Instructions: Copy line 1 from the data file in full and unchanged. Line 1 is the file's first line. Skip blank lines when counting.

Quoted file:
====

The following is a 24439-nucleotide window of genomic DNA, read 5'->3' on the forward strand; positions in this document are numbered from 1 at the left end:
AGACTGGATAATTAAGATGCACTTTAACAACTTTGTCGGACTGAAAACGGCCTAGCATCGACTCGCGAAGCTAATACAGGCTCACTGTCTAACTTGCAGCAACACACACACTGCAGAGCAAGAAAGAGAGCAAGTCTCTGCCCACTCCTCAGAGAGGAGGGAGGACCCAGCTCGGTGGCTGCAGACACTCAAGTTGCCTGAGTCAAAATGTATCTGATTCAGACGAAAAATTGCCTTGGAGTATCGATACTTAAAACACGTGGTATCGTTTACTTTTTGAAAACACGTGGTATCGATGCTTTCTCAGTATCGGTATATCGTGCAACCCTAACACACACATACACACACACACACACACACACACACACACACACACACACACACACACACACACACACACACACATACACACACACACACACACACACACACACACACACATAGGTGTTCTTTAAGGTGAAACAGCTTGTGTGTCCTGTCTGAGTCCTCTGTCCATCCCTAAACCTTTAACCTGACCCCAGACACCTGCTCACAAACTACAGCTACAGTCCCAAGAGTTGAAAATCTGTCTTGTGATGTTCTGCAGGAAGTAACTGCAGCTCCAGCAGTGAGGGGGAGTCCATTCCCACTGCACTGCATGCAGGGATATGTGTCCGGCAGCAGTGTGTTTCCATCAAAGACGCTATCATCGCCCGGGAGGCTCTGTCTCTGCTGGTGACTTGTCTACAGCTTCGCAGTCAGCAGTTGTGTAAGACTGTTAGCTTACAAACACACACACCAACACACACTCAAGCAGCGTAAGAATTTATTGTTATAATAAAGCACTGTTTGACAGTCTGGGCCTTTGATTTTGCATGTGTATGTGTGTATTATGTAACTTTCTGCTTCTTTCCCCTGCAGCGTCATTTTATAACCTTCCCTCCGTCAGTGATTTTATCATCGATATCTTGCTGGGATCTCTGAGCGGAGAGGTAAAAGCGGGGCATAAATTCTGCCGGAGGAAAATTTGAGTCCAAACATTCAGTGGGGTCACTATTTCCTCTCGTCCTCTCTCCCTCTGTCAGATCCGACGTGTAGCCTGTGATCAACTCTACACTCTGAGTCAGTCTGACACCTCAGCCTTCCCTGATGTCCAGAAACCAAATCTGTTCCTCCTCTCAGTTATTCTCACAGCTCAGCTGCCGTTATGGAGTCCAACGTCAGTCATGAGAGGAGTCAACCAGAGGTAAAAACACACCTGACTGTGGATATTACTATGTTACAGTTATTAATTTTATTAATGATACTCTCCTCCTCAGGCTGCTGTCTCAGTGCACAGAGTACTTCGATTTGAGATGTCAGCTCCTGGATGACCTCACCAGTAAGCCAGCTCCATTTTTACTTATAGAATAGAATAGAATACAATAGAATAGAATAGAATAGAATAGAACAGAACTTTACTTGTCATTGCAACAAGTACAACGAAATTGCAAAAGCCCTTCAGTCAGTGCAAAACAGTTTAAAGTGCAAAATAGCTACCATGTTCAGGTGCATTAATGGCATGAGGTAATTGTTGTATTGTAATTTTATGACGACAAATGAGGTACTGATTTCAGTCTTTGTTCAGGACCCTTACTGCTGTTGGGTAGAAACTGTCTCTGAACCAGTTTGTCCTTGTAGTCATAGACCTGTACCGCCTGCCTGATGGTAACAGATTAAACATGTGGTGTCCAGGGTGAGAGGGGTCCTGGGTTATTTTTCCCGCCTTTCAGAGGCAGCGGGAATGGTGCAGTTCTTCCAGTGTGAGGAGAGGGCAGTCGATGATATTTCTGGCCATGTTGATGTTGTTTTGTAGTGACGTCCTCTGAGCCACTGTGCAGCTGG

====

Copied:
The following is a 24439-nucleotide window of genomic DNA, read 5'->3' on the forward strand; positions in this document are numbered from 1 at the left end: